“Not only have some of us met in real life, most of us do so regularly. With my Overwatch buddies, we have even had barbeque sessions and pizza nights. We also hang out at bars and coffee shops for ice-cold beers.”

Image: Calyn Koh

Not exactly stereotypical gamer stuff, eh?

But of course, there are also those who enjoy the games for the purest of reasons.


Calyn has played games since she was seven, and it stuck with her throughout the years. She likes FPS games in particular, as she finds the gameplay “immersive“, “engaging” and “challenging“.

21-year-old Bianca Lai started off by watching her brother play games like MapleStory and Gunbound, and dabbled in it herself when she was in Primary School. She never looked back after that.

Image; CNA


And there’s the… money part. Like everything else.

Team Asterisk co-founder Tammy Tang believes that the advent of live streaming has created a platform for female gamers to bask in attention.

They have always been glamorised. Even back in the early 2000s, there was huge support for female teams and female-only competitions.”

Image: CNA

With the ascending popularity of live-streaming applications like Twitch, Youtube and Facebook Live, gamers can utilise their success, personality and looks to draw attention. Income would subsequently follow, either through ad revenue, paid subscriptions, sponsorships, or everything.


And this is where the path diverges. There are those who are legitimately good at the game they are playing, and those who “are more like influencers rather than good players.”

Image: CNA

According to Elicia Lee, some female gamers cash in on their celebrity status, like social media influencers.

Some gaming companies even hire influencers, who don’t really play the game, to market their products. I think it’s down to culture and what the target market wants, but at the end of the day, gaming is still pretty much a male-oriented landscape.

So… will there be even more female gamers in the future?

Elicia certainly believes so.

Nowadays, I definitely am seeing more and more legit girl gamers coming out into the open. I also foresee more females working in the gaming industry in different roles … even in game development, which was very much male-oriented in the past.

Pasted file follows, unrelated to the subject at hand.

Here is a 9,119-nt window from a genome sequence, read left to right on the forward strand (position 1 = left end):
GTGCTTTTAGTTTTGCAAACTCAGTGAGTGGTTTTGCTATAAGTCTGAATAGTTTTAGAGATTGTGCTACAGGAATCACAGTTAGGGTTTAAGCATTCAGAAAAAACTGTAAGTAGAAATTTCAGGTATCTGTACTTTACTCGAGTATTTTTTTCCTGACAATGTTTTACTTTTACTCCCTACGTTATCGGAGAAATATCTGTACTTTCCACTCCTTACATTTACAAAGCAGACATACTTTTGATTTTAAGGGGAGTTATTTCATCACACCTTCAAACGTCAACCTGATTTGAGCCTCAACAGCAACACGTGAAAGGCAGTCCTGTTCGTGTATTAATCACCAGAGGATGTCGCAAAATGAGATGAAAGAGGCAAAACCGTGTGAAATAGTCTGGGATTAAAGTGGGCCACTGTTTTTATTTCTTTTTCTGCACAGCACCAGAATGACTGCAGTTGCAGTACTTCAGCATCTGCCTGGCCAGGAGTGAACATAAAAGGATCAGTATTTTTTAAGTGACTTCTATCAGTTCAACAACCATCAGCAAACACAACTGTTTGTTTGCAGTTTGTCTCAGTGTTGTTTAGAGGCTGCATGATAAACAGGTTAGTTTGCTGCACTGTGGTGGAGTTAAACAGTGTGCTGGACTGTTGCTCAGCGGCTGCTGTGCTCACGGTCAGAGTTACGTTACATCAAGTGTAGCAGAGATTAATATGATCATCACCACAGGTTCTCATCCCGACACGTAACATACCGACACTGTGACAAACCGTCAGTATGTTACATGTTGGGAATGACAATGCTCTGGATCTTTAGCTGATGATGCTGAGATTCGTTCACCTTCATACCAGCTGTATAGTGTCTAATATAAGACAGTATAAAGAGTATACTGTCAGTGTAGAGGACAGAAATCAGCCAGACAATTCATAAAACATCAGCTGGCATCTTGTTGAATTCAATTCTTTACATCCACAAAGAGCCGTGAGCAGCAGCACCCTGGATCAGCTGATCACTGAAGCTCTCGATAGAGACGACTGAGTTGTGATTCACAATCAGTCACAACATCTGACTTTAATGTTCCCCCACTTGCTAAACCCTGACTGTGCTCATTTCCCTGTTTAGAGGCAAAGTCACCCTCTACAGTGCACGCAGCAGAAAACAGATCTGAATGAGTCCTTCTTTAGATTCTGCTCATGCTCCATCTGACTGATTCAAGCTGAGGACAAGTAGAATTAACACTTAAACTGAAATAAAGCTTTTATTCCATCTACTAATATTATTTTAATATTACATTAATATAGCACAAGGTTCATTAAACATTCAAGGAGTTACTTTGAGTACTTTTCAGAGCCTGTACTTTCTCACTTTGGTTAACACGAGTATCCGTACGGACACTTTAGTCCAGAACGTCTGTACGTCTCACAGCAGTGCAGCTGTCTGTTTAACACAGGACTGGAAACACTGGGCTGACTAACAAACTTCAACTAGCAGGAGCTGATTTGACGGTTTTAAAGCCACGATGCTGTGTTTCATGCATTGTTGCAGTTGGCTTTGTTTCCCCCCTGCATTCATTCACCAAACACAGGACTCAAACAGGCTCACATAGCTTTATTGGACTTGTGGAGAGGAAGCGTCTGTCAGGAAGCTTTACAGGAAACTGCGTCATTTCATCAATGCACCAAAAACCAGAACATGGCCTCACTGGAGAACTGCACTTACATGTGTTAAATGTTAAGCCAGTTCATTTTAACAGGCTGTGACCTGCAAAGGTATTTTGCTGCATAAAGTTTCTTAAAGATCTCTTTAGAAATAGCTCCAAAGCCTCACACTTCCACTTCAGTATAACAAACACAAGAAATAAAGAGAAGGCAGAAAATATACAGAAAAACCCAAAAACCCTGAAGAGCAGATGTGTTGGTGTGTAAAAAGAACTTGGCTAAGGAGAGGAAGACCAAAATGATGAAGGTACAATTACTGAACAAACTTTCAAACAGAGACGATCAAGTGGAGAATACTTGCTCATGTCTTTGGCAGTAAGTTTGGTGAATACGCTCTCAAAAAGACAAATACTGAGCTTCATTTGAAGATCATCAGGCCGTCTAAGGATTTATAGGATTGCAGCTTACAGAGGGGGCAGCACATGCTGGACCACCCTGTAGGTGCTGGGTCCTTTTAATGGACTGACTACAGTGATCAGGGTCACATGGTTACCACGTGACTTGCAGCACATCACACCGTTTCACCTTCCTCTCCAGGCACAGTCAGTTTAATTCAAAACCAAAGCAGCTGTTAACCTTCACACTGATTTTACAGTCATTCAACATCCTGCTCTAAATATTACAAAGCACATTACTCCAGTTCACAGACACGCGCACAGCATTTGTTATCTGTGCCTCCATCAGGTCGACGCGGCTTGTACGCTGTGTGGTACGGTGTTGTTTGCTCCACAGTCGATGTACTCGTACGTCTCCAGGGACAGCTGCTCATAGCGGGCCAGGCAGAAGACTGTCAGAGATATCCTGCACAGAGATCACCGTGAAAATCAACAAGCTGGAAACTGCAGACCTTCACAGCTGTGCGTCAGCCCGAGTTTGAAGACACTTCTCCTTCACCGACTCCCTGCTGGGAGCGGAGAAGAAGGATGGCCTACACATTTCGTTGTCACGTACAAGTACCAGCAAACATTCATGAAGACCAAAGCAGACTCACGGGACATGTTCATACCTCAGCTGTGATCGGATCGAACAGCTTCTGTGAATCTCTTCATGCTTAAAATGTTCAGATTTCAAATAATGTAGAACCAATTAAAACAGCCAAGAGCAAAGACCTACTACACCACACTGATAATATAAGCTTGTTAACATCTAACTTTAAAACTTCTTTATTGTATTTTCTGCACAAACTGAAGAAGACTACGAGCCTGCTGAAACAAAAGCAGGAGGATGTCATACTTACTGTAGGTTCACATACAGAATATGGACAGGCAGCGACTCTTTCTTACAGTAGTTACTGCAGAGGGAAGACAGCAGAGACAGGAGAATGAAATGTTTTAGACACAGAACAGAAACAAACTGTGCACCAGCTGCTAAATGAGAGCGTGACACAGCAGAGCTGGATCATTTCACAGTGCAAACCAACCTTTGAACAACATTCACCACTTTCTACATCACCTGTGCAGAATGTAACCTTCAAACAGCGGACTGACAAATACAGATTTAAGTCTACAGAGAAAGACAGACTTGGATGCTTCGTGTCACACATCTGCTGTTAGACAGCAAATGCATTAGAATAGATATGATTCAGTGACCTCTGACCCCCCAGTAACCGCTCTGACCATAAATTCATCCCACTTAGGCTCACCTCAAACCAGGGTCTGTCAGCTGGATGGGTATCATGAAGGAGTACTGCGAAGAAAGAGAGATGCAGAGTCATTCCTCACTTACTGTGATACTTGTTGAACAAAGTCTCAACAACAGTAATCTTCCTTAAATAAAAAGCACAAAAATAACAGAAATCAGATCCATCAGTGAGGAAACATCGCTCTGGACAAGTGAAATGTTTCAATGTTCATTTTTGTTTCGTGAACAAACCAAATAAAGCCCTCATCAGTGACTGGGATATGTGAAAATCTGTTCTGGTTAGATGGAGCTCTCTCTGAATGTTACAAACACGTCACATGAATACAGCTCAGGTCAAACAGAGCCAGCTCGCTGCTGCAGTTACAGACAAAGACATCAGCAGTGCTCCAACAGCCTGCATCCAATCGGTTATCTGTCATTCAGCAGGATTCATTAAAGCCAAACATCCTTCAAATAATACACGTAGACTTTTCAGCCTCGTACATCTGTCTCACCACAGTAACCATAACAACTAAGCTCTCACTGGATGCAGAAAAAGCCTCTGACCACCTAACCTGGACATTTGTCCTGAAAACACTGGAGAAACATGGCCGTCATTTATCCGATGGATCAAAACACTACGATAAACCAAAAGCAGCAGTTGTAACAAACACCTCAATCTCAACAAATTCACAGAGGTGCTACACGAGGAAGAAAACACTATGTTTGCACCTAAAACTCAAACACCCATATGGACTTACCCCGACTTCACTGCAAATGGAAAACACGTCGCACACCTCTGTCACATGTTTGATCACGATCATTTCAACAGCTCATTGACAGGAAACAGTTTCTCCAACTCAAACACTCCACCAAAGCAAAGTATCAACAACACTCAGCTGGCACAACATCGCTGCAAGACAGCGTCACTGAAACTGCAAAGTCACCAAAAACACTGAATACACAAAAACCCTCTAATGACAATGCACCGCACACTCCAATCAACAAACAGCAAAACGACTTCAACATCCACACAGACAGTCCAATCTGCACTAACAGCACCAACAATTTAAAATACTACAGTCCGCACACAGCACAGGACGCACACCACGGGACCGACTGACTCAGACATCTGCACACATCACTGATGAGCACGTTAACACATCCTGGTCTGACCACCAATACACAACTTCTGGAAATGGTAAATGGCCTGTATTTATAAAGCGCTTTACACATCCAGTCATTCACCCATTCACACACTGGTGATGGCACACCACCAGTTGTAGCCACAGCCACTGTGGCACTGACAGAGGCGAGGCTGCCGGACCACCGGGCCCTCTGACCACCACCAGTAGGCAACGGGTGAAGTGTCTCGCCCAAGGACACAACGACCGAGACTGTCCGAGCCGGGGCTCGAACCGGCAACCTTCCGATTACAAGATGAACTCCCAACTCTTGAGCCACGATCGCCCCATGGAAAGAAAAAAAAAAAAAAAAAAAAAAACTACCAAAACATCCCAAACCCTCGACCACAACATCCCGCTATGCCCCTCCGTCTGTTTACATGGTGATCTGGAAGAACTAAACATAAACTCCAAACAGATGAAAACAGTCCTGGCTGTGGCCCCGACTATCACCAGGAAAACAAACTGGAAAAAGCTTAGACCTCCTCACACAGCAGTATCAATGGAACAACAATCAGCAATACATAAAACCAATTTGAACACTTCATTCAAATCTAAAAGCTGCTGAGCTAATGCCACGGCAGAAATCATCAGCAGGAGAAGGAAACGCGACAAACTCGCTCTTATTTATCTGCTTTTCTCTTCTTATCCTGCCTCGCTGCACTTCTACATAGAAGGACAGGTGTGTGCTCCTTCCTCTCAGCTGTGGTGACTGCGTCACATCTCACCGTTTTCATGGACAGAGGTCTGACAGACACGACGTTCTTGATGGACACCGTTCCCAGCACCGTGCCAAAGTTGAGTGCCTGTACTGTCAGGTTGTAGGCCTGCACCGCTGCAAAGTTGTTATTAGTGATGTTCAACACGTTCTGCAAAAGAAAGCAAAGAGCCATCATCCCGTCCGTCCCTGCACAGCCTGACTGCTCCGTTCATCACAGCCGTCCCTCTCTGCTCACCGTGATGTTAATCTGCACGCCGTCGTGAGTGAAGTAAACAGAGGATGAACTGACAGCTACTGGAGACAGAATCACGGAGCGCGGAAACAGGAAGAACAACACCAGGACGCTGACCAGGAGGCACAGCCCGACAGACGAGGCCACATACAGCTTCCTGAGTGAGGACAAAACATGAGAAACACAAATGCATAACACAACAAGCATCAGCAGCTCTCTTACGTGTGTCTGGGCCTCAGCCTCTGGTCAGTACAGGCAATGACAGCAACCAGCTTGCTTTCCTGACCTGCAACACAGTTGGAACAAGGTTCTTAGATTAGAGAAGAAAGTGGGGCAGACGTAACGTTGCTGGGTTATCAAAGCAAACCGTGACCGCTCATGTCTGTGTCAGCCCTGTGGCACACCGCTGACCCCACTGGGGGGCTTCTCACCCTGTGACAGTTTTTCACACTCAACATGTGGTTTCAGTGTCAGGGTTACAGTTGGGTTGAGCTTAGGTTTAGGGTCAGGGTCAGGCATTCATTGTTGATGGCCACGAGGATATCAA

Ms Lai thinks so too.

“Gamer girls are more common now than it was years ago, definitely. I believe the stereotype that only guys can play online games isn’t as widely believed now. As a result, more girls are willing to try their hand at e-gaming without the fear of getting mocked.”

What does it mean for the future?

Well… firstly, more females will be joining the gaming industry. Yeah I know, Captain Obvious.

Secondly, Gaming might actually have a place in the list of ‘official jobs’ in the future.

If you think about it, it’s not actually that far-fetched. There have already been individuals who game for a living, and there are cash pools that could make you an instant millionaire just from winning a single competition.

The gaming market’s actually really profitable, and it’s just up to us how we want to utilise it.

I mean; just look at football. Who would have ever expected a game where 22 players fight tooth and claws for a single ball, to become so damn lucrative?

Thirdly, games could take an innovative turn. Because the gaming industry’s been dominated by the male population for so long, games have more often than not been engineered from a male’s perspective.

However, with the influx of females in the industry, games could have even more space for progression, and new ideas could form.

So yeah; the future looks bright for the gaming industry. I actually kind of regret turning my back on it years ago.

Hmm… maybe it’s time to join back?

You know what they say: “It’s never too late.”

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This article was first published on goodyfeed.com

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Featured Image: techinasia.com